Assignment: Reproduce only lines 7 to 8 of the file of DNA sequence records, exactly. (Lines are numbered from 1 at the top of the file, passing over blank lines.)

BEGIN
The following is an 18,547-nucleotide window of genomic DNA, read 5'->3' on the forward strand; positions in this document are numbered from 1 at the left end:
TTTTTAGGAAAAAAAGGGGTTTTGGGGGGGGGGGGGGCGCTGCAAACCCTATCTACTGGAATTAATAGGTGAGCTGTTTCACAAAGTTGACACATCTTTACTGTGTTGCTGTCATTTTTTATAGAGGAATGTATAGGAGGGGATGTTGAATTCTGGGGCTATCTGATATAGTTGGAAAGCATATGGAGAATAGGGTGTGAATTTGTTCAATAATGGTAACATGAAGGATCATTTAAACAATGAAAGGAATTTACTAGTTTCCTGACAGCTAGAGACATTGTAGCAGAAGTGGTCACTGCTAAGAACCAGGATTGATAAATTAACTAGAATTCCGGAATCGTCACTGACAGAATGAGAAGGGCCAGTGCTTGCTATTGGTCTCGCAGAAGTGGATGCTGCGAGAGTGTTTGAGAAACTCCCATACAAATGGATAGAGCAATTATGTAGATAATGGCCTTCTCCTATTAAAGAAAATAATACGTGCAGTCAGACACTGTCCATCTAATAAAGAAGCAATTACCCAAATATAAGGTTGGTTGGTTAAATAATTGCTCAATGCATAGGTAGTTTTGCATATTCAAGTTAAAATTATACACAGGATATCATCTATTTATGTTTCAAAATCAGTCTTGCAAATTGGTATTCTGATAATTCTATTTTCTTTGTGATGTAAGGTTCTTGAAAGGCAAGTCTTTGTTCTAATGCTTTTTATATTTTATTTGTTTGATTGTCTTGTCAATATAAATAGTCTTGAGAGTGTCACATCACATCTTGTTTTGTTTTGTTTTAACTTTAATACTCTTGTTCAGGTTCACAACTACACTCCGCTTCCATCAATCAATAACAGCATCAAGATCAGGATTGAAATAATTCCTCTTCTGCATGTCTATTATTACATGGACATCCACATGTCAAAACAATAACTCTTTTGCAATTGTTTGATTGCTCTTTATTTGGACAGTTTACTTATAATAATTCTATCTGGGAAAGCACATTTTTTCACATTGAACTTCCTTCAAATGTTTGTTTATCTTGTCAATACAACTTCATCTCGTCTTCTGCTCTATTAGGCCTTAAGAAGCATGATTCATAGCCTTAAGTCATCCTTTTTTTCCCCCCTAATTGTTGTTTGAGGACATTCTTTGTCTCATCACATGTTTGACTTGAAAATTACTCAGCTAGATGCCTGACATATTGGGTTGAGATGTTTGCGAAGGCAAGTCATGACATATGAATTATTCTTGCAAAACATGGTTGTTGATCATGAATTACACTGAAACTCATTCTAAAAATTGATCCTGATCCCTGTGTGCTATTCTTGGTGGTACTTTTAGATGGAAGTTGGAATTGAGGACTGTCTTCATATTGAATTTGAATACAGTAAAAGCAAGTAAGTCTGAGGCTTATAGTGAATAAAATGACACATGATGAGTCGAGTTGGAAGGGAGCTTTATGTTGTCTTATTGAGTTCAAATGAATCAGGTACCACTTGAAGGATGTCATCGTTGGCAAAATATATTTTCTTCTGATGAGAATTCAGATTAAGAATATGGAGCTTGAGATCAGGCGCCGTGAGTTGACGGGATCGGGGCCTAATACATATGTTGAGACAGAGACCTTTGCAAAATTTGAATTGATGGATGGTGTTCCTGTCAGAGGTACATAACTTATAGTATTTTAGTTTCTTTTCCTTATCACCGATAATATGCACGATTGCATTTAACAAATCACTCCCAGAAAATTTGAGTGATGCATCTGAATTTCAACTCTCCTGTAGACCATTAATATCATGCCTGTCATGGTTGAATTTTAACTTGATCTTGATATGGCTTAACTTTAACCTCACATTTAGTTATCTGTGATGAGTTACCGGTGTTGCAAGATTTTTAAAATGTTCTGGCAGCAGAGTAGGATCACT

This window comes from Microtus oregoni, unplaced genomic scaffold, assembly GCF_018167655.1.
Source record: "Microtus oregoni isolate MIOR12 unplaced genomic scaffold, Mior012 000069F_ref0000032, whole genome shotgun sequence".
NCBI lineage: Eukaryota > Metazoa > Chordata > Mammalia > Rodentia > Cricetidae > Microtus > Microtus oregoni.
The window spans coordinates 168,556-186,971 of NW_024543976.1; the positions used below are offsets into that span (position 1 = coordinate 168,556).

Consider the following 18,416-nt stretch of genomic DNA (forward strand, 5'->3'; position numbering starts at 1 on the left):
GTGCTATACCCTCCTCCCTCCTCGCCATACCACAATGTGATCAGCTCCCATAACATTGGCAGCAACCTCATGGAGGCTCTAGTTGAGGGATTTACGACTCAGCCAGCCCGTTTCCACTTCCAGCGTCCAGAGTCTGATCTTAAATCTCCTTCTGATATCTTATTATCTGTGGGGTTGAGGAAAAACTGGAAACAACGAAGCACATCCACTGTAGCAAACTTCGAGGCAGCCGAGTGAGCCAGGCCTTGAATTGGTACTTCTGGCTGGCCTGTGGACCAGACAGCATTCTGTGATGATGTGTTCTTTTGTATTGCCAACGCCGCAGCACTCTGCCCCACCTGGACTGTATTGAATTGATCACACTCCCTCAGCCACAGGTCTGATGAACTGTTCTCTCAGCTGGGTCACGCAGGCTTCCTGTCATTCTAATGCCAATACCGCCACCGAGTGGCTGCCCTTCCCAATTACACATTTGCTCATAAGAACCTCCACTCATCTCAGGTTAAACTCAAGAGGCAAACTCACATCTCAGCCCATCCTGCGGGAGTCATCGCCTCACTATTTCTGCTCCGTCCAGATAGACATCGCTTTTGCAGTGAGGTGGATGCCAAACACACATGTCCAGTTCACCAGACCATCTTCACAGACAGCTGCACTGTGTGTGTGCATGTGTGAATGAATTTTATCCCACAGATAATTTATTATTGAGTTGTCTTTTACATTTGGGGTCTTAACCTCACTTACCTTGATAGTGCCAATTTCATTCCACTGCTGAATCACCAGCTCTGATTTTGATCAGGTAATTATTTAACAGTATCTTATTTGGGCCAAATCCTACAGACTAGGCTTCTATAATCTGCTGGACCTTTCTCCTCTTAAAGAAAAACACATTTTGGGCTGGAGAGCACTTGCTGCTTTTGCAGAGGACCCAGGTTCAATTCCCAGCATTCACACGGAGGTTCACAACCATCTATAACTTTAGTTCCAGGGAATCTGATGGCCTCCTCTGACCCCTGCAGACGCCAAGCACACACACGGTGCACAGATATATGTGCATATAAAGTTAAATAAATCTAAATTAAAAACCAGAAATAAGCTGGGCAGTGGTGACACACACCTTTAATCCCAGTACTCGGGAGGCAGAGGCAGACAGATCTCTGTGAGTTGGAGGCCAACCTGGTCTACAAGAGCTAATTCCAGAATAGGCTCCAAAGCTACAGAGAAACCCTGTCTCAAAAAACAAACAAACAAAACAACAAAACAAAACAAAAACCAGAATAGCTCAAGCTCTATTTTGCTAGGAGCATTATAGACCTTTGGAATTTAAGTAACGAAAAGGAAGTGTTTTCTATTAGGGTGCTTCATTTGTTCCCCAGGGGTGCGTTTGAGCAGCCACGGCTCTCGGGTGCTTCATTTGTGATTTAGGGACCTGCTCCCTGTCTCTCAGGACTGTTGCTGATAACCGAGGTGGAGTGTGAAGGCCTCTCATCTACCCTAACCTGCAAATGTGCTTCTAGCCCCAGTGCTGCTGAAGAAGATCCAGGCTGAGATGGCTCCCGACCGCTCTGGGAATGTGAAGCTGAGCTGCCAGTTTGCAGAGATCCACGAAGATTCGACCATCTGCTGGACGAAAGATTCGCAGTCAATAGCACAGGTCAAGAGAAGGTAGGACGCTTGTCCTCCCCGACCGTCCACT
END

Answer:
Consider the following 18,416-nt stretch of genomic DNA (forward strand, 5'->3'; position numbering starts at 1 on the left):
GTGCTATACCCTCCTCCCTCCTCGCCATACCACAATGTGATCAGCTCCCATAACATTGGCAGCAACCTCATGGAGGCTCTAGTTGAGGGATTTACGACTCAGCCAGCCCGTTTCCACTTCCAGCGTCCAGAGTCTGATCTTAAATCTCCTTCTGATATCTTATTATCTGTGGGGTTGAGGAAAAACTGGAAACAACGAAGCACATCCACTGTAGCAAACTTCGAGGCAGCCGAGTGAGCCAGGCCTTGAATTGGTACTTCTGGCTGGCCTGTGGACCAGACAGCATTCTGTGATGATGTGTTCTTTTGTATTGCCAACGCCGCAGCACTCTGCCCCACCTGGACTGTATTGAATTGATCACACTCCCTCAGCCACAGGTCTGATGAACTGTTCTCTCAGCTGGGTCACGCAGGCTTCCTGTCATTCTAATGCCAATACCGCCACCGAGTGGCTGCCCTTCCCAATTACACATTTGCTCATAAGAACCTCCACTCATCTCAGGTTAAACTCAAGAGGCAAACTCACATCTCAGCCCATCCTGCGGGAGTCATCGCCTCACTATTTCTGCTCCGTCCAGATAGACATCGCTTTTGCAGTGAGGTGGATGCCAAACACACATGTCCAGTTCACCAGACCATCTTCACAGACAGCTGCACTGTGTGTGTGCATGTGTGAATGAATTTTATCCCACAGATAATTTATTATTGAGTTGTCTTTTACATTTGGGGTCTTAACCTCACTTACCTTGATAGTGCCAATTTCATTCCACTGCTGAATCACCAGCTCTGATTTTGATCAGGTAATTATTTAACAGTATCTTATTTGGGCCAAATCCTACAGACTAGGCTTCTATAATCTGCTGGACCTTTCTCCTCTTAAAGAAAAACACATTTTGGGCTGGAGAGCACTTGCTGCTTTTGCAGAGGACCCAGGTTCAATTCCCAGCATTCACACGGAGGTTCACAACCATCTATAACTTTAGTTCCAGGGAATCTGATGGCCTCCTCTGACCCCTGCAGACGCCAAGCACACACACGGTGCACAGATATATGTGCATATAAAGTTAAATAAATCTAAATTAAAAACCAGAAATAAGCTGGGCAGTGGTGACACACACCTTTAATCCCAGTACTCGGGAGGCAGAGGCAGACAGATCTCTGTGAGTTGGAGGCCAACCTGGTCTACAAGAGCTAATTCCAGAATAGGCTCCAAAGCTACAGAGAAACCCTGTCTCAAAAAACAAACAAACAAAACAACAAAACAAAACAAAAACCAGAATAGCTCAAGCTCTATTTTGCTAGGAGCATTATAGACCTTTGGAATTTAAGTAACGAAAAGGAAGTGTTTTCTATTAGGGTGCTTCATTTGTTCCCCAGGGGTGCGTTTGAGCAGCCACGGCTCTCGGGTGCTTCATTTGTGATTTAGGGACCTGCTCCCTGTCTCTCAGGACTGTTGCTGATAACCGAGGTGGAGTGTGAAGGCCTCTCATCTACCCTAACCTGCAAATGTGCTTCTAGCCCCAGTGCTGCTGAAGAAGATCCAGGCTGAGATGGCTCCCGACCGCTCTGGGAATGTGAAGCTGAGCTGCCAGTTTGCAGAGATCCACGAAGATTCGACCATCTGCTGGACGAAAGATTCGCAGTCAATAGCACAGGTCAAGAGAAGGTAGGACGCTTGTCCTCCCCGACCGTCCACT